Tuesday, February 28, 2006

BBC News Online has a
cracking tale about an Indian radio station that makes the Falkland Islands Radio Service look like CNN.

Electrical engineer Raghav Mahato runs a wildly popular pirate radio station in impoverished Bihar state using a transmitter he built for the princely sum of $1.

His makeshift studio consists of a few ancient cassette machines linked by a spaghetti soup of wires held together with sellotape.

If that studio shorts out, Raghav would doubtedlessly be burnt to a crisp.

Radio doesn't get more grassroots than this.

If anyone in the blogosphere has a direct link with Raghav, let me know. I'd be delighted to pay for a complete overhaul of his studio.
Tomorrow I'll reach the grand old age of 34 -- and you can express your condolences by dipping into my Amazon Wishlist.

Monday, February 27, 2006

"There is crass irresponsibility in some of the larger monstrosities people drive around suburbia and in London. We have to move against this kind of thing,"
Energy Minister Malcolm Wicks.

Hear hear.
After weeks of indecision I've finally decided not to take up my place in this year's Great North Run.

The reasons were financial rather than physical.

I calculated that with overpriced hotels, rail fares and assorted expenses, taking part in the run was going to cost somewhere in the region of £500.

That's a hell of a lot of money for a trip to Tyneside -- especially as the general consensus seems to be that the hordes of out-of-shape fun runners clogging the roads and a finishing line in the wilderness of South Shields can make the day something of a nightmare.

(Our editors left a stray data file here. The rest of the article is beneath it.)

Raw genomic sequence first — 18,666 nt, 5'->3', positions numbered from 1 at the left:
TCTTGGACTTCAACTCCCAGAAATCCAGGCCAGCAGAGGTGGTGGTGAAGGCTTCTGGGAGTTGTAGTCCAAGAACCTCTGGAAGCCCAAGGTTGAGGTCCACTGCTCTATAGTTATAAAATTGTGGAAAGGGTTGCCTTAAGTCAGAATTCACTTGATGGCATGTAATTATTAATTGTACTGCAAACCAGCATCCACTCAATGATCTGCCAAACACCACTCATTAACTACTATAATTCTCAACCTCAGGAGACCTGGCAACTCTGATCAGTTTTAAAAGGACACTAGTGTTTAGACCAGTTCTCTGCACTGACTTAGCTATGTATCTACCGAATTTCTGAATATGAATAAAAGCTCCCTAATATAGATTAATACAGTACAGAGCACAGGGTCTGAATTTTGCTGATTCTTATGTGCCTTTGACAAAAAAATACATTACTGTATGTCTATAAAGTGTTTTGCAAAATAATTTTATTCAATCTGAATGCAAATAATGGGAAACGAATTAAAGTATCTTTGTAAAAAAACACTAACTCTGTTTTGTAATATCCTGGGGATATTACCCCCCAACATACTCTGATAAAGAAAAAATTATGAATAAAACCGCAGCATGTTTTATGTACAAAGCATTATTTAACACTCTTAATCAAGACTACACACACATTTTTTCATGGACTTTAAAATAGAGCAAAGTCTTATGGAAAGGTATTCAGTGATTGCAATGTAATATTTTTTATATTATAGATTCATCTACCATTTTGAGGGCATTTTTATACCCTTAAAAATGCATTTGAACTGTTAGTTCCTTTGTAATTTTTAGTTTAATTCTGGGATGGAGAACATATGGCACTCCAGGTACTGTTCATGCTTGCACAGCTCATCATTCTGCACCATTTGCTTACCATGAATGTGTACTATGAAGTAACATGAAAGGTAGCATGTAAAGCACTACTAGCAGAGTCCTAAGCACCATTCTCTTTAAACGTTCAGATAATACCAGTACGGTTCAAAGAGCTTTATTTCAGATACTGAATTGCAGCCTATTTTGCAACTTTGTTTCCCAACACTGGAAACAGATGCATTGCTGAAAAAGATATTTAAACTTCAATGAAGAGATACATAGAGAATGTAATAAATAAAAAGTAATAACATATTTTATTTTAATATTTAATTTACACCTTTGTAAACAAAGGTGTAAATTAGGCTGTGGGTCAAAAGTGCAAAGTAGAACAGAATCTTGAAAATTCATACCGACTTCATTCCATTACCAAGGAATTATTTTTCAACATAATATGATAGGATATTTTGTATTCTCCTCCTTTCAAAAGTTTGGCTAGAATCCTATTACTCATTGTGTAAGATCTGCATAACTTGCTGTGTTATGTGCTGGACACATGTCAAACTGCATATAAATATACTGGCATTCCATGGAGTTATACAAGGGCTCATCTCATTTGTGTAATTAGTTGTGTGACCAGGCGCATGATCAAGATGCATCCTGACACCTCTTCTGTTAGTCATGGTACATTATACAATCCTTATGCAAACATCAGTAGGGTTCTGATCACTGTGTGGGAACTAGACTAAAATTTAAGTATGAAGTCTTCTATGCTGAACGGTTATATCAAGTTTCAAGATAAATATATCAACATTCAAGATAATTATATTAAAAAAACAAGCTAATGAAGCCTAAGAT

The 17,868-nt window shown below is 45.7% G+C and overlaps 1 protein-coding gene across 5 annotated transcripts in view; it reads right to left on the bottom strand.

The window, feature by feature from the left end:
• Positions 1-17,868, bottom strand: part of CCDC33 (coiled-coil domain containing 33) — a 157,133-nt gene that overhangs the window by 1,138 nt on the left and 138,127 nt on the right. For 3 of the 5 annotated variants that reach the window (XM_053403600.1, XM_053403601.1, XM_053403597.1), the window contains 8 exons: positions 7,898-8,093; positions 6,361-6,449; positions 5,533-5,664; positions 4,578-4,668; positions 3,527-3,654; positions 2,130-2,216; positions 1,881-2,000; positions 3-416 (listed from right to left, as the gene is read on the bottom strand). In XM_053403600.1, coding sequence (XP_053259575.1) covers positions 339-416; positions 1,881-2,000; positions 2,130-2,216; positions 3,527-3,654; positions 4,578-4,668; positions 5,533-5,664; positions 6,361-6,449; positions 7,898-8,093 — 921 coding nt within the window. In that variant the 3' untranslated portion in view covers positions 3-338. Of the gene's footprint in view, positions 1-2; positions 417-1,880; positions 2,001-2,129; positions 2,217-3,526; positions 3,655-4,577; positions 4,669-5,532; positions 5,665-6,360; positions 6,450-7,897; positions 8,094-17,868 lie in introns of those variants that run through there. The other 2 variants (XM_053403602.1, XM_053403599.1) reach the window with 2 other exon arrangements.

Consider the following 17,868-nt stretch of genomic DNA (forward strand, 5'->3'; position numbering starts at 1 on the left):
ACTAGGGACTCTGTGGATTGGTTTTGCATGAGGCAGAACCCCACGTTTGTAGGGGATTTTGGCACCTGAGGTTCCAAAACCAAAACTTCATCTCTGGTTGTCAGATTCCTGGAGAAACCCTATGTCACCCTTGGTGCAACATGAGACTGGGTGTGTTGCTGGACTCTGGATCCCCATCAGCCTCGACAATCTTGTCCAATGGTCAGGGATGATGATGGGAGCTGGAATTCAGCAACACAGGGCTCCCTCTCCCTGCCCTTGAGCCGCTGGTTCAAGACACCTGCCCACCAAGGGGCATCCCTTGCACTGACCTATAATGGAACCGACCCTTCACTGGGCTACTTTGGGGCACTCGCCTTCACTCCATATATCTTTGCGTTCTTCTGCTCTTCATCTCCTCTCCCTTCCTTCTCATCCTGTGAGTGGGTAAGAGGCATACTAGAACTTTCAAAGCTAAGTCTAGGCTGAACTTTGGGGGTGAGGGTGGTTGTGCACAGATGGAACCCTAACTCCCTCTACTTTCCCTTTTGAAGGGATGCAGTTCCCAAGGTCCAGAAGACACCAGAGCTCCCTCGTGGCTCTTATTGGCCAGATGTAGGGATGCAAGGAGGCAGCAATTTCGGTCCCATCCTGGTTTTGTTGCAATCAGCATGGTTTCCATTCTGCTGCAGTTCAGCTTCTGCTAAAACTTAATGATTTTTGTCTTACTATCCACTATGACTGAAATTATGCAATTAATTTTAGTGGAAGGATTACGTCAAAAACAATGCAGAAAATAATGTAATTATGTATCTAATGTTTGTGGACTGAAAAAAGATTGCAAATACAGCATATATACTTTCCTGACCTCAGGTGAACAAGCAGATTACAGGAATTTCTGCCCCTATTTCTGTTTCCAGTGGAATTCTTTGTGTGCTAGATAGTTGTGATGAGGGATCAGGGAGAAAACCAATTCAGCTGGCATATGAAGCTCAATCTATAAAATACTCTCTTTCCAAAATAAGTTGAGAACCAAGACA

For a fraction of the cost of getting to Newcastle for the Great North Run I'm signing up for the Brussels 20k -- and plan to have a pop at the Rejkjavik Half Marathon and the London Duathlon later in the year.

Friday, February 24, 2006


The BBC produces some strange and anachronistic programmes but few are as strange as Calling The Falklands.

The twice-weekly programme began in 1944, and became a crucial source of news during the Argentinian invasion in 1982.

I've even reported for the programme myself in the dim and distant past.

There's something about the idea of a programme produced in the heart of London for an audience of a few thousand sheep farmers and squaddies in the furthest corner of the British Empire that appeals to every radio anorak.

But sadly times have moved on, and Calling The Falklands is being axed after 62 years.

To the relief of Falklanders, however, Country Crossroads with Bill Mac and Saddle-Up with Ali will continue to be broadcast on the Falkland Islands Radio Service.

Friday, February 17, 2006

Losing your artificial leg once is unfortunate.

Losing it twice smacks of carelessness.
Iraq, as a recent report by the Committee to Protect Journalists made clear, has become the deadliest conflict for journalists for 25 years.

The journalists working in Baghdad at the moment are seeking to make working lives a little safer by setting up a Foreign Press Association.

The association would act as a central point of contact for the authorities, a forum for pooling information and safety advice and a single voice for the foreign press working in Iraq.

The costs of setting up the FPAI -- offices, translators etc -- would be modest and each press organisation is being asked to contribute to the start-up costs.

Here's where the problems start.

Some multi-million dollar outfits -- who are perfectly prepared to send their staff on the most dangerous assignment in the world -- are balking at the prospect of contributing just a few thousand dollars to help set up an organisation that could one day save the lives of journalists working in the field.

They should be utterly ashamed.

Thursday, February 16, 2006

Thanks to USA Today's Kimberly Johnson for judging this blog "worth reading."

She's right, of course.

Wednesday, February 15, 2006

On the corner of a busy junction in Acton that I pass twice a day during my cycle to and from work a small shrine of flowers and cards has sprung up alongside police signs appealing for witnesses to a "fatal incident."

The incident in question is the death of law student Patricia McMillan, who was thrown under the wheels of a truck while cycling.

The papers have latched onto the fact that Miss McMillan was listening to her iPod when she was killed, speculating that she may still be alive if she hadn't been doing so.